The plot thickens.
This started out as a discussion of if someone is depressed, can they be manic-depressed. Yeah.
Now, we go into, if someone is manic-depressed, can they also be borderline personality syndrome?
I'm about to blow a fuse here in a minute.
My mind has never once thought of that, thought that it was possible, that's why I asked you if you had experience with either one, or both. Cause I didn't know if I was talking to a borderline, or to a manic-depressive, like I am.
" In a way have had many years of experience with manic depression, bi polar and BPD."
I can't comprehend that.
I thought manic-depression was inherited, and borderline was a result of, largely, trauma in childhood, usually sexual abuse, so it mostly affected females.
My wife was borderline, she was sexually abused by 3 teenage guys at the age of 5.
As a result of that, she basically never talked (up to age 25), a trait of borderline that you might not see listed today, cause they've changed the definition in the last some 10 years to be politically correct, in my view.
Are you both manic-depressed and borderline? Did you have trauma in childhood? Were you sexually abused?
My older brother and sister were borderline, and they were sexually abused by our mother, who was sexually abused by her father.
I was sexually abused by the same mother, who dis-roped once in front of me, and may have done other things earlier that I don't remember.
The only females I get along with today, I am now a senior citizen, are those who have been sexually-abused.
I got along with my borderline mother because she had been sexually abused, and I had, too, by her;
I got along with my older, borderline, sister because she had been sexually abused, by the same lesbian mother;
I married a sexually abused, borderline woman; I am now for the past year in phone contact with a local sexually abused, borderline woman.
(It may be because our emotional ages are about the same, mine a little older, with their emotional ages at about 7, we'll say (when the abuse or trauma occurred), and mine at about 10, when I was sexually abused, we'll say. So I feel like the big man, around them, and like a shrimp around emotionally mature women.)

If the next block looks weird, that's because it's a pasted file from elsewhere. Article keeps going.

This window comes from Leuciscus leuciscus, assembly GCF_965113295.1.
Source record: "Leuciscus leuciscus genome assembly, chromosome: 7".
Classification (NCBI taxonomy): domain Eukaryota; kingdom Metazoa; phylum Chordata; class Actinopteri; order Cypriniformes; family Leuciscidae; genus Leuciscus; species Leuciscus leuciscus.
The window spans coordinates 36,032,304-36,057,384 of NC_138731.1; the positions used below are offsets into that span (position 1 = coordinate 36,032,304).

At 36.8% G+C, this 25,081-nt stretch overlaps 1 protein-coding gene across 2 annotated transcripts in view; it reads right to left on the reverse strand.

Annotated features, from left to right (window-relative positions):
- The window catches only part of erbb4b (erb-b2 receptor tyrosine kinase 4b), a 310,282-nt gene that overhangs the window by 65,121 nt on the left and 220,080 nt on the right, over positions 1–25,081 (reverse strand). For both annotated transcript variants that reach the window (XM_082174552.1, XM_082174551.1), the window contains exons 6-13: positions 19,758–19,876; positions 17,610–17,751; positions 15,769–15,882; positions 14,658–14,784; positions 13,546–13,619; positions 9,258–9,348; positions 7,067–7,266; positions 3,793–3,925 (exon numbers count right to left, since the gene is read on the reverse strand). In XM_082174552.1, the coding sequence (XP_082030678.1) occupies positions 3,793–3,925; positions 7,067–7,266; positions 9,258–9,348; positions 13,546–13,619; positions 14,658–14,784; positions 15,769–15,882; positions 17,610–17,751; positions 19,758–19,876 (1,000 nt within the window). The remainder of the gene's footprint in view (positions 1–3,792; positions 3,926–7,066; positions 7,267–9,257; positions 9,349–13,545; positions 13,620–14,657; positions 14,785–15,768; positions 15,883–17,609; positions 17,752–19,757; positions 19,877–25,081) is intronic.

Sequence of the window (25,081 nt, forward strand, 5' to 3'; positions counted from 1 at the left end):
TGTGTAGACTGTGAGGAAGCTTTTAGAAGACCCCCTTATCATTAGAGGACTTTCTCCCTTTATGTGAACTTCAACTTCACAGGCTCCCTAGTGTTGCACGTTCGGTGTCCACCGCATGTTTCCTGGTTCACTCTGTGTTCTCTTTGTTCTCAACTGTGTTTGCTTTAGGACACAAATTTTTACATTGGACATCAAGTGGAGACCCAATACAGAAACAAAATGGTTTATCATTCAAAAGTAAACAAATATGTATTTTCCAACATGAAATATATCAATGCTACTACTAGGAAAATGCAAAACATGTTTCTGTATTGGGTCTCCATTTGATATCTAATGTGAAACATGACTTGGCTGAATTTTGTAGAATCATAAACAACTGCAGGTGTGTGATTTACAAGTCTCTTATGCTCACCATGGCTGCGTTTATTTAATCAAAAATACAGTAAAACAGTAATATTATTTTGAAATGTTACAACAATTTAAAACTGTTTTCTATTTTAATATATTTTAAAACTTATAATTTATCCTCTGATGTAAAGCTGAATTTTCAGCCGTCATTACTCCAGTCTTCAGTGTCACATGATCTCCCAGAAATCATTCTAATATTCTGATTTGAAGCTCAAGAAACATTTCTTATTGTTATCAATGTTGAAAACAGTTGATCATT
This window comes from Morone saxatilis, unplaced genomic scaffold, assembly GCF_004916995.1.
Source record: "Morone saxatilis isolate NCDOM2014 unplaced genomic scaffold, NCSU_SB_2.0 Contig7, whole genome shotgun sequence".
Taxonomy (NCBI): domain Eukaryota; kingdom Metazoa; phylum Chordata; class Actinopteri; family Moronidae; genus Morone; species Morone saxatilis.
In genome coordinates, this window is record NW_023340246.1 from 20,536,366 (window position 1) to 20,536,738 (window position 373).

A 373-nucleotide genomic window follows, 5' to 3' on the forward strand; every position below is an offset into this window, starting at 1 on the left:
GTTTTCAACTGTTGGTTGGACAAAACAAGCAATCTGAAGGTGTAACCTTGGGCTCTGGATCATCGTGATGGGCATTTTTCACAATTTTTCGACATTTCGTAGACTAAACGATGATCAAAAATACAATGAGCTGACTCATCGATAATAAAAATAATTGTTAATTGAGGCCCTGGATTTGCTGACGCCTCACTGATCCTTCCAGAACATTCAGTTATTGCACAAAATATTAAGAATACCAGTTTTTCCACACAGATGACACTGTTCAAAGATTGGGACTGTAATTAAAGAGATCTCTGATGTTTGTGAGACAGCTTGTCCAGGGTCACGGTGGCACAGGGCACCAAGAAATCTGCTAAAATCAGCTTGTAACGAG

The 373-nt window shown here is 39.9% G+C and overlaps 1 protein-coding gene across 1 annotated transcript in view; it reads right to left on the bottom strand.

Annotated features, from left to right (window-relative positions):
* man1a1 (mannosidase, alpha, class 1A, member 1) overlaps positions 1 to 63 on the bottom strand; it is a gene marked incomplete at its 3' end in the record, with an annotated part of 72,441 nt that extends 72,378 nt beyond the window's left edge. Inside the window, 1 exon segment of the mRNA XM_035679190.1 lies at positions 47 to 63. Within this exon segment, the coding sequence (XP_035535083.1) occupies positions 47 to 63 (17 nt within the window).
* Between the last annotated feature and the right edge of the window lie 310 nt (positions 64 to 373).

That last woman, above, conned me out of some money 2 years ago, and a year later I called her back. Why, because she was sexually abused and I get along with her.
After we got over that hurdle of me being conned, we now get along OK, because I just try to help her out voluntarily when I can, so she doesn't have to con me.
To get the conned money the first time, she first baited and flirted with me, making me think it was true love, and a week later she hit me up for some money, which I coughed up because I thought it was true love, and it turned out it wasn't love, it wasn't even friendship, she just wanted the money, and drop the so-called friendship or love.
I called her back after 6 months, and she twice referred to something sexual, which I now knew was bad news for me, so I made no response to either one. She realized that didn't work any more, so now we've reached friend stage, which is great.
She told me, when we resumed our friendship the first time for a month or two, she was planning on committing suicide, and had prepared everything.
Well, I didn't even know whether to believe her, I had already been conned out of money by her once. Was this another con job? I couldn't tell. I didn't have anything to do with her for 8-10 more months. I called her back, and we've been doing OK for the last 6 months, all on the phone.
She once told me, "I could never commit suicide."
In a later phone call, I told her, "You have 2 sides to your divided ego, which was caused by the trauma in childhood, with you on one side, and the trauma on the other.
"You have opposing views of the same subject; one you said you were planning suicide for weeks or more, and later you said you could never even think of it."
So she's working her way through some things. A month ago, she kicked out her boyfriend, who was bringing her down to the point of attempted suicide. She needed his money, but he was bringing her down.
I help her with her bills with her boyfriend gone, give her encouragement instead of bringing her down like her boyfriend did, and she's doing very well. She owns her own housing.
She now keeps a couple of children, which is the love of her life and brings her out as a person.
She gets up at 3 a.m. for an early client, and kept the last child till 8 p.m. for a couple of weeks. She fell on the floor from exhaustion after about 2 weeks, she loves it so much.
You know, she's the younger sister I never had, and I'm the father she never had. It works great.
You said, "My son has been diagnosed with all of the above alcohol induced to extreme relapses as self medicating .
He is an adult now as a child diagnosed with BPD.
He has had Alcohol Use Disorder for 23 years."
How did he get to be Borderline? Was there trauma?
Above in an earlier post, I gave the WebMD.com version of manic-depression. Below is WebMD.com version of Borderline: